Bigger government payrolls, faster state budget growth... that doesn't sound like what South Dakota Republicans tell us they're about, does it?

Republican-dominated state government pays its workers a lot more than do local governments:

Average annual state government wages in South Dakota were $50,000 to $55,000 and $35,000 to $40,000 for local government employees [NPN, 2014.07.18].

And in a remarkable and unexpected assertion of priorities, check out which field draws the biggest government paychecks in South Dakota:

State employees working in education were the best paid, at an annual salary of $60,000 to $65,000 and the lowest paid were local natural resources employees at $30,000 to $35,000 [NPN, 2014.07.18].

State workers in education get great salaries! It's too bad the state can't shake some of that $60K down to the K-12 teachers pounding the whiteboards for $40K to help with recruitment and retention.

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Thanks to the South Dakota Democratic Party, we have the opportunity to vote for an economic stimulus package in November. When you vote to raise the minimum wage, you will not be voting to sandbag the economy. Quite to the contrary, there's a good chance you'll be voting to create more jobs, as suggested by Republicans' greatest enemy, empirical evidence:

Of the 13 states that increased their minimum wage in early 2014, all but one (New Jersey) are seeing employment gains. Furthermore, nine of the remaining 12 states are above the median for this period. The average change in employment for the 13 states that increased their minimum wage is +0.99% while the remaining states have an average employment change of +0.68% [Ben Wolcoott, "2014 Job Creation Faster in States that Raised the Minimum Wage," Center for Economic and Policy Research, 2014.06.30].

CEPR provides this chart showing job growth for the first five months of 2014 compared with the last five months of 2013:

wolcott-2014-06-30_494

South Dakota is actually among states where employment has recently stagnated or declined.  The only state that has lost jobs immediately after raising its minimum wage on January 1, 2014, is New Jersey. (Blame the decline of gambling in Atlantic City? The highest out-migration rate in the U.S.? Chris Christie?)

CEPR itself recognizes that "While this kind of simple exercise can't establish causality, it does provide evidence against theoretical negative employment effects of minimum-wage increases." So when Governor Daugaard and the Chamber of Commerce wail that increasing the minimum wage will cost South Dakota jobs, you wave this CEPR report in their faces (and Saturday's report from John Tsitrian, and last July's report from Michael Larson) and say, "Next issue."

And be glad we're not asking for $15 an hour, or $21.72, or some other minimum wage that properly recognizes the dignity of workers.

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While the Supreme Court imbues corporations with the power of religious belief, Justice Samuel Alito points quietly toward the logical political response:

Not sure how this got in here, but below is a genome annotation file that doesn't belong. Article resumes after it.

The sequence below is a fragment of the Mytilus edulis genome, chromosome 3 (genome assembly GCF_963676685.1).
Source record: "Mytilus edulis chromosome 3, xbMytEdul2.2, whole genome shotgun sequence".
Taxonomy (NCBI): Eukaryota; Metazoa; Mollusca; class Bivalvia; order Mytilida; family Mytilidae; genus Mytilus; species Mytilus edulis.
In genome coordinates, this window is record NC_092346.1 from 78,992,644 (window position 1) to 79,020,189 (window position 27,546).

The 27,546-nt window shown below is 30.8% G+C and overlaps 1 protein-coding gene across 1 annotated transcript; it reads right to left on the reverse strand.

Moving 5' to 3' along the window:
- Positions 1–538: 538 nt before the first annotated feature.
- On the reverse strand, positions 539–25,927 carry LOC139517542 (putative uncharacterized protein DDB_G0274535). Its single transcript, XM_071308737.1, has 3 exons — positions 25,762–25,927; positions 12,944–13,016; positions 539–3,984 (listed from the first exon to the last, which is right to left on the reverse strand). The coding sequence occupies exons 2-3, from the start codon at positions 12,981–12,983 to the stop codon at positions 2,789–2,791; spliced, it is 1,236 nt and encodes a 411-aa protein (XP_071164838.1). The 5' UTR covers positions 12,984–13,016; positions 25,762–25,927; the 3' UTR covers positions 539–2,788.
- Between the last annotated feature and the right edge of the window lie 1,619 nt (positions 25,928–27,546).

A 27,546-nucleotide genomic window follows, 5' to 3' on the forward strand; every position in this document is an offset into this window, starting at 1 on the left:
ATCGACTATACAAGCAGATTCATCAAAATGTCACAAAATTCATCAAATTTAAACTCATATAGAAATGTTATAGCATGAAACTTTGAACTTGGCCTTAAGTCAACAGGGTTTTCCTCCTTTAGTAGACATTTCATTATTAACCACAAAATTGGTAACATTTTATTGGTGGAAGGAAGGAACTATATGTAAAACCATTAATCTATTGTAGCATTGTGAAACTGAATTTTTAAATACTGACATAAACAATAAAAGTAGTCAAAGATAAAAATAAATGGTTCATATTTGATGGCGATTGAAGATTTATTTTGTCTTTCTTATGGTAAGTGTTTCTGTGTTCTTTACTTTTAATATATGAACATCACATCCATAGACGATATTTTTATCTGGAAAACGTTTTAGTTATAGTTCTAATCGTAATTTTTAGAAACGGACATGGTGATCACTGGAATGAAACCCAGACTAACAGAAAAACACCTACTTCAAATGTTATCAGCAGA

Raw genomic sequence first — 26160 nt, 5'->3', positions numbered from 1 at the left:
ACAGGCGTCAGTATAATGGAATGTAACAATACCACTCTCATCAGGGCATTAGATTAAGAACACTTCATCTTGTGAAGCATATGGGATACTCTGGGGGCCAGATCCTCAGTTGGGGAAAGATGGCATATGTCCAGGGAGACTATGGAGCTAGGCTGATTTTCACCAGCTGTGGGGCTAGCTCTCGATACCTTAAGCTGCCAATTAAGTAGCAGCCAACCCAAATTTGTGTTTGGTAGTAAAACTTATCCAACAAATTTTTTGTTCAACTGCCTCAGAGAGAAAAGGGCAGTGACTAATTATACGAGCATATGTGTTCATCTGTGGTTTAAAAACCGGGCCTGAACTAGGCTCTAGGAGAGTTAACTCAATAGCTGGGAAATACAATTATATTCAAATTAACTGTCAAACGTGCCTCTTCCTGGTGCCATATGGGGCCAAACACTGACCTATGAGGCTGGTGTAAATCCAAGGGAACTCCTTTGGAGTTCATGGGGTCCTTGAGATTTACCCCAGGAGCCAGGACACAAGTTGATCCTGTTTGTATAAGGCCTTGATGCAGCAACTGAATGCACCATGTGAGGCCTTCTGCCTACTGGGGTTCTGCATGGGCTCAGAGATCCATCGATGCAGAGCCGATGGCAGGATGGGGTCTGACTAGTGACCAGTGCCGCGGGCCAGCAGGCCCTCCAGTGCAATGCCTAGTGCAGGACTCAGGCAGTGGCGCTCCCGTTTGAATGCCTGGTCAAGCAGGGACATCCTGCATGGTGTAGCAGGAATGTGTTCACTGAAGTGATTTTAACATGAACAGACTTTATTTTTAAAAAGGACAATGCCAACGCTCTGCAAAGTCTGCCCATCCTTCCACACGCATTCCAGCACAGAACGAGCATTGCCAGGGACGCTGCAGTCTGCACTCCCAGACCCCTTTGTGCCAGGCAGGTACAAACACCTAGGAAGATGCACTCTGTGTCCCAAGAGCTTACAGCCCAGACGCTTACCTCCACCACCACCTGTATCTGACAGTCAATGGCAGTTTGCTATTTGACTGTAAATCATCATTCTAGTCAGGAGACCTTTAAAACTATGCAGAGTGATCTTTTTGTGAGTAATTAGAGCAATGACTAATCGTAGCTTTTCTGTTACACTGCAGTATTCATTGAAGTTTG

Justice Samuel A. Alito Jr., writing for the court’s five more conservative justices, said a federal religious-freedom law applied to for-profit corporations controlled by religious families. He added that the requirement that the companies provide contraception coverage imposed a substantial burden on the companies’ religious liberty. He said the government could provide the coverage in other ways [Adam Liptak, "Supreme Court Rejects Contraceptives Mandate for Some Corporations," New York Times, 2014.06.30].

medicare-for-allHow can the government provide the health care coverage that Hobby Lobby and ACA-trashing conservatives will gleefully deny? By doing what Rick Weiland says and going back to what the Affordable Care Act should have offered in the first place: a universal public option. Medicare eligibility for everyone.

Consider the implications of today's Supreme Court ruling for employees:

  1. The ACA is intended to remove some of the grit from the labor market by guaranteeing some basic protections in health insurance.
  2. The Hobby Lobby/Conestoga Wood ruling throw that grit back in the wheels, increasing the homework workers have to do to figure out whether their current or prospective employers offer health plans that meet their needs.
  3. An applicant going into an interview wanting to learn about the company's health insurance plan and exemptions in coverage must ask questions that, under today's rulings, are treated as fundamentally religious questions.
  4. Asking such questions opens the door for the employer to ask—or at least wonder about—the applicant's religious beliefs. Good heavens, she's asking whether our health plan covers contraception. Is she one of those heathens who thinks women deserve access to basic health care? We can't let her corrupt our employees!
  5. If holy companies can Swiss-cheese their health plans, their employees can't switch to better coverage in the ACA Marketplace, since the Marketplace only takes applicants whose employers don't offer coverage.
  6. Therefore, we need to elect a Congress that will revisit the ACA, open the Marketplace to all willing customers, and offer all Americans the chance to buy into a publicly funded health insurance option that offers them the same stable, reliable coverage no matter what sort of religionists they work for.